Small Business Taxes & ManagementTM--Copyright 2014, A/N Group, Inc.
For many businesses gift giving is just as important as taking clients to lunch. Try telling that to the IRS. There is a $25 limit, per donee, per year, on gifts to individuals. It's pretty hard to find a gift that will impress clients that costs $25 or less. You can of course, give items worth more, you just won't be able to deduct the amounts over $25.
There aren't many loopholes here, but there are some points to consider:
Incidental costs are not included in the $25 limit. For example, the cost of engraving, insuring, packaging or shipping the gift. A cost is incidental if it doesn't add to the value of the gift. Ornamental packaging isn't incidental if it has substantial value compared with the cost of the fruit, flower, etc.
The $25 rule doesn't apply to an item that costs $4 or less and has your name clearly and permanently imprinted on the gift and its one of a number of identical items you widely distribute. For example, tote bags with your name. It also doesn't apply to signs, display racks, or other promotional material to be used on the business premises of the recipient.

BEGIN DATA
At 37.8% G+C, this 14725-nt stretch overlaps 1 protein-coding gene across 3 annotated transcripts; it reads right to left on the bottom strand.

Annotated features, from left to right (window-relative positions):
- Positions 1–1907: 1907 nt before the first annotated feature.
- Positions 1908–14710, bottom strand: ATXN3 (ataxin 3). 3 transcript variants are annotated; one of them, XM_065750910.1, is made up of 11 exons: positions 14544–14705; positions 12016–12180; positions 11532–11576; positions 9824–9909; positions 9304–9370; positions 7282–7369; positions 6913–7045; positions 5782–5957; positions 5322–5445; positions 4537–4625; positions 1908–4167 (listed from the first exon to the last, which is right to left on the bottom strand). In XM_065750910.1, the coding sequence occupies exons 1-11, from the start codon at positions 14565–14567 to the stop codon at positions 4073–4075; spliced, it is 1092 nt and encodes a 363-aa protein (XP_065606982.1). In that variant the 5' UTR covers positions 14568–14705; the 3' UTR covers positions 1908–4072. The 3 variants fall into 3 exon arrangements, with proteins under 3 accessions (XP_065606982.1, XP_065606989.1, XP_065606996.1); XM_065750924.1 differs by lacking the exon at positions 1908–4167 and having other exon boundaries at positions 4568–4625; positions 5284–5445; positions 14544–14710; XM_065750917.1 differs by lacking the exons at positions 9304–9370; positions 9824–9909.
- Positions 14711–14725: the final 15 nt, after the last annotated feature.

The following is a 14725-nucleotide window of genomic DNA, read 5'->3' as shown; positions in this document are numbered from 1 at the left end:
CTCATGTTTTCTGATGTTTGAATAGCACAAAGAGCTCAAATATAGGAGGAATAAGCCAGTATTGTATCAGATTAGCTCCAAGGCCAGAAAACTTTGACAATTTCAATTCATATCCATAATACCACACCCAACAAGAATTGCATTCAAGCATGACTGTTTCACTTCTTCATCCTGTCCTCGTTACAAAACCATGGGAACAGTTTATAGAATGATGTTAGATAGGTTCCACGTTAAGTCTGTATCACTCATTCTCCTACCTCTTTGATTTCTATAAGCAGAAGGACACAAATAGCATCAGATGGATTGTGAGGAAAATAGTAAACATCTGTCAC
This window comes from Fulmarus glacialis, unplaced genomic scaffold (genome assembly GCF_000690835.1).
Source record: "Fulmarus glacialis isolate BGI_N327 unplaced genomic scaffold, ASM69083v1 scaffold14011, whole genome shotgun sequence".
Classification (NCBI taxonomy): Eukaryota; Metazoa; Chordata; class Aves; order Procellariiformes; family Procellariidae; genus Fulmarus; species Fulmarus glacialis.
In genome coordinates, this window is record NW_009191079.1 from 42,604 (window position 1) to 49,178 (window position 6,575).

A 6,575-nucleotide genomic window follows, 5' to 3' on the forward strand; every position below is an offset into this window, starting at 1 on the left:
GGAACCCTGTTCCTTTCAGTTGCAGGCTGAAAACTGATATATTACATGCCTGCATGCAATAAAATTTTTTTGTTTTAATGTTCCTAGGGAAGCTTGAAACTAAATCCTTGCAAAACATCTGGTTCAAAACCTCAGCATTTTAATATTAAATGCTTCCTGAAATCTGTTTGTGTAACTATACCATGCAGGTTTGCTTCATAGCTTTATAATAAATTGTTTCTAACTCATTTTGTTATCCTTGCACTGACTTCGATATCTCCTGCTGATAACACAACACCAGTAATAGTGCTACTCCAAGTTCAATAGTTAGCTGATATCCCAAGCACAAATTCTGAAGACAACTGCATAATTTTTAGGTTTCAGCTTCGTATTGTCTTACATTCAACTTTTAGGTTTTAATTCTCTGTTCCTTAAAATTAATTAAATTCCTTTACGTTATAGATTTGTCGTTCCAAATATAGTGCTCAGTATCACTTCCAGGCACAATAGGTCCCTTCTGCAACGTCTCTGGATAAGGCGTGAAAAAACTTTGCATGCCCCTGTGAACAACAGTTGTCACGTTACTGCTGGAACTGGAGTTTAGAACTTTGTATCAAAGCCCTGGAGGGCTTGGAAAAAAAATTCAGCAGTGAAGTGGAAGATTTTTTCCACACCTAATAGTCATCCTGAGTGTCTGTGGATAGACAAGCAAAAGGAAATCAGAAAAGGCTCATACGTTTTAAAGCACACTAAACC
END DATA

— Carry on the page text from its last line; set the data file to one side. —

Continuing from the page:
There are recordkeeping rules here too. You've got to be able to document:
You've got to be creative to provide some benefits to your clients without running into the limitation. For example, rather than giving holiday gifts, invite them to a party that can be deducted. If you own a women's apparel store, throw a fashion party. A marketing firm could host a seminar at a local restaurant. Review the rules with respect to meals and entertainment first.
Look at your own situation and try to arrive at an approach that will gift you the most mileage for your money.
Copyright 2014 by A/N Group, Inc. This publication is designed to provide accurate and authoritative information in regard to the subject matter covered. It is distributed with the understanding that the publisher is not engaged in rendering legal, accounting, or other professional service. If legal advice or other expert assistance is required, the services of a competent professional should be sought. Articles in this publication are not intended to be used, and cannot be used, for the purpose of avoiding accuracy-related penalties that may be imposed on a taxpayer. The information is not necessarily a complete summary of all materials on the subject. Copyright is not claimed on material from U.S. Government sources.--ISSN 1089-1536
--Last Update 03/25/14